A Picture Is Worth 1,000 Foursquare Check-Ins. Or At Least One.

Screen shot 2010-01-04 at 12.31.58 PMOne of the greatest things to rise out of the existence of the Twitter ecosystem has been all the picture services that allow you to quickly and easily send out images to your social graph. And now here they come for Foursquare too.

Thanks to the release of the Foursquare API, third-party developers are already starting to take advantage of the location-based service’s data, and building things on top of it. Jon Steinberg, who recently joined Polaris Venture Partners as an Executive-In-Residence, and before that worked at Google, helped create one of the first third-party apps using this API, SocialGreat. And now he’s at it again, hiring an elancer to create, an app that allows you to check-in on Foursquare simply by sending out a picture.

Here’s how this works: Once you visit the site and give the service permission to access your Foursquare data via OAuth, you’re given a unique email address where you will mail your pictures to. Assuming you have a smartphone that tags your photos with EXIF data that contains location information (such as the iPhone and a bunch of Android phones), when you email this photo to the address, it will pull the location information and send it to Foursquare, checking you in where the picture was taken. This is then sent to Twitter (assuming you have Twitter linked up to tweet when you check-in on Foursquare) with a link to a page that includes the picture, the date and time, and a Google Map embed showing exactly where it was taken. The subject of the email you sent is then added to the “shout” area of Foursquare.

One downside is that currently, the app is unable to guess the name of your location from this EXIF data. Instead, it simply puts in that you’re at a specific address. That means that in your Foursquare stream, you will see an address rather than a place name (and obviously, that won’t help you earn mayorships or get points). Steinberg says that he hopes to be able to eventually guess the name of the location you are at based on the data you send, perhaps even using SocialGreat data to do so.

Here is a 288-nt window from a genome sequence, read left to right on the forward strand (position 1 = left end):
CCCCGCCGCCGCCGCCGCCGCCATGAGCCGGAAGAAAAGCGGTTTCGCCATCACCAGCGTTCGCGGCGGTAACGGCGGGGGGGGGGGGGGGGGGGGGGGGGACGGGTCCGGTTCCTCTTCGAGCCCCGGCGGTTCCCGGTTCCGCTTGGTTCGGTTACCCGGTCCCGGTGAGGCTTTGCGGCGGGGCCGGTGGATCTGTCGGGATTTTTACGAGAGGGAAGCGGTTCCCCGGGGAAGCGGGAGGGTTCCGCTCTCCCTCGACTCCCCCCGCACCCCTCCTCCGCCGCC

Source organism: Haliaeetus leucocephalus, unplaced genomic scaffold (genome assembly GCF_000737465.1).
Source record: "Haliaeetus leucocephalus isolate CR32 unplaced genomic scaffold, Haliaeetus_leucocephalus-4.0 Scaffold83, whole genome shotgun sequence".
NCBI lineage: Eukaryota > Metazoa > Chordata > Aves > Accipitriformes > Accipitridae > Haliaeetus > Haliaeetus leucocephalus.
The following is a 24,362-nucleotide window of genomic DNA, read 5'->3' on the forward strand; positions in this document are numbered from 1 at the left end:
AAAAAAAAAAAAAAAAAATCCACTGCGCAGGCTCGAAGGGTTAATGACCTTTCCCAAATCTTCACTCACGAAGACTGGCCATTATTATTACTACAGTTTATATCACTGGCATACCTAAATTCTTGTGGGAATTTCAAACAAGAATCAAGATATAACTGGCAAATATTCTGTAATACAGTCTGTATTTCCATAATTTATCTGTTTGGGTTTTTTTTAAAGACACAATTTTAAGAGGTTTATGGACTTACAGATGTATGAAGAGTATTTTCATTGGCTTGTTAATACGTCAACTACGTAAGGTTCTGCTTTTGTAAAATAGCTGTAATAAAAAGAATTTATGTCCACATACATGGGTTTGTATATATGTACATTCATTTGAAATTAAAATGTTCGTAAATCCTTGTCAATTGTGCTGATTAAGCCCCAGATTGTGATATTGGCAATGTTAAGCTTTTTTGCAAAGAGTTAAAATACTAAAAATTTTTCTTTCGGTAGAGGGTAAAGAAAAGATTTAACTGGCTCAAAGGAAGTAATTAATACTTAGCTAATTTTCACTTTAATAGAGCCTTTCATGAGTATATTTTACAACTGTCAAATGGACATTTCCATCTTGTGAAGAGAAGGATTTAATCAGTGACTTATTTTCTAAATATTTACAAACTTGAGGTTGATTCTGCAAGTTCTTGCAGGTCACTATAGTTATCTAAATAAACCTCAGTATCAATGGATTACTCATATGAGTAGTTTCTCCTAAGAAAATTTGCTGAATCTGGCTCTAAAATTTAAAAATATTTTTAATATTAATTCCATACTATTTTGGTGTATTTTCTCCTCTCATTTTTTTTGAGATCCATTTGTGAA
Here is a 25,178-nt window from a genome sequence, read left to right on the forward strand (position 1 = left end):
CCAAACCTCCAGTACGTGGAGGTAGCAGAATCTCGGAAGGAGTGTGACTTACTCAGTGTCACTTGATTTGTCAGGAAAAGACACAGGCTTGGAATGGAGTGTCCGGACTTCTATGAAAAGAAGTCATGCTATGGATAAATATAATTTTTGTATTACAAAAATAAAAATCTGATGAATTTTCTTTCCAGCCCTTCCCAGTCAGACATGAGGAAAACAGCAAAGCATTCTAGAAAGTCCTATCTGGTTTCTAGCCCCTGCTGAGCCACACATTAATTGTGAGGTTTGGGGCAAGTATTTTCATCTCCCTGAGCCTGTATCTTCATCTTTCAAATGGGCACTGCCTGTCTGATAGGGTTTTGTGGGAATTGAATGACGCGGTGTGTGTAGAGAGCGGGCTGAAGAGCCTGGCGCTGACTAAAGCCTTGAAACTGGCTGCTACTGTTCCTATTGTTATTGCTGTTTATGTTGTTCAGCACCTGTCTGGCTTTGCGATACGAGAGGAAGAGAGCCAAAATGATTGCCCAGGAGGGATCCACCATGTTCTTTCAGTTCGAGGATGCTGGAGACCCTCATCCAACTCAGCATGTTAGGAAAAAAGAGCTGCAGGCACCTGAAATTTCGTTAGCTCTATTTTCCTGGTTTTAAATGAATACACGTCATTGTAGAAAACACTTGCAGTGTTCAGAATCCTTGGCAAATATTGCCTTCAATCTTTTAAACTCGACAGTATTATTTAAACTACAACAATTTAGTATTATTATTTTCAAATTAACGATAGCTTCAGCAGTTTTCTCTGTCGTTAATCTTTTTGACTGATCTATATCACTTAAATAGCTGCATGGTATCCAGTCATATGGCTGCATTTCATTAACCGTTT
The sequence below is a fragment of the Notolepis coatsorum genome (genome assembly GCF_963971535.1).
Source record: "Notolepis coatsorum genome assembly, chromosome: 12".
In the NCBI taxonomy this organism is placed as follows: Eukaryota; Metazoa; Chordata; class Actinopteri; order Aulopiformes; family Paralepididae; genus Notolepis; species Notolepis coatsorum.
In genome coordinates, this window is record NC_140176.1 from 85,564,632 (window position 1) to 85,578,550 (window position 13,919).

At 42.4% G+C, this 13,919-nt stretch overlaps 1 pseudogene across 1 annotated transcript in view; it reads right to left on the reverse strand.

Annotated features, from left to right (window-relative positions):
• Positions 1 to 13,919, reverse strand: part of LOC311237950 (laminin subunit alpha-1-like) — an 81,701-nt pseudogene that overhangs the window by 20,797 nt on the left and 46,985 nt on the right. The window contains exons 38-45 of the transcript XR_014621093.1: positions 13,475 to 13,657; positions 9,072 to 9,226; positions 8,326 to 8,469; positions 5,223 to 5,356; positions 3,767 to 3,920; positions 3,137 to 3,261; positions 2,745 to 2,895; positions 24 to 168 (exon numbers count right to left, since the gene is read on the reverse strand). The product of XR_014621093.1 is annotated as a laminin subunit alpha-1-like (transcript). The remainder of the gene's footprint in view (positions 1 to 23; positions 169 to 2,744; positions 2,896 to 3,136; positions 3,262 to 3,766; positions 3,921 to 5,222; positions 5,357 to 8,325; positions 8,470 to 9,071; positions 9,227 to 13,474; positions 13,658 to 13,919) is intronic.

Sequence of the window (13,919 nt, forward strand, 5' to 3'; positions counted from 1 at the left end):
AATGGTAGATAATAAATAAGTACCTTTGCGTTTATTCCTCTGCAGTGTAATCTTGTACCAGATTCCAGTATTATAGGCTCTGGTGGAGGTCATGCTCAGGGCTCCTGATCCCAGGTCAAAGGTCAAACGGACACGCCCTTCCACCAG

As for the address information itself, it seems to work pretty well. In my initial tests, it was a little off, but not by much. “I think accuracy is a strongsuit,” Steinberg says. He also notes that eventually he hopes Foursquare will support hyperlinks so that they can send a link to the page right to the Foursquare stream too.

Regardless of the few minor downsides, this is a very cool new way to check-in on Foursquare. And it shows the potential of Foursquare’s API, as eventually, it should become more common place to do things such as tag pictures to locations you are at. As Steinberg notes in his post on the service, other services such as Flickr and Posterous have beenĀ utilizingĀ location data in images for a while, but none currently tie in with Foursquare. That would seem to make the first “TwitPic for Foursquare.”

Note: Steinberg wanted us to point out that the service, which again, was built by an elancer may not be able to hold up to the pressure a post like this one may put on it, so please be patient.

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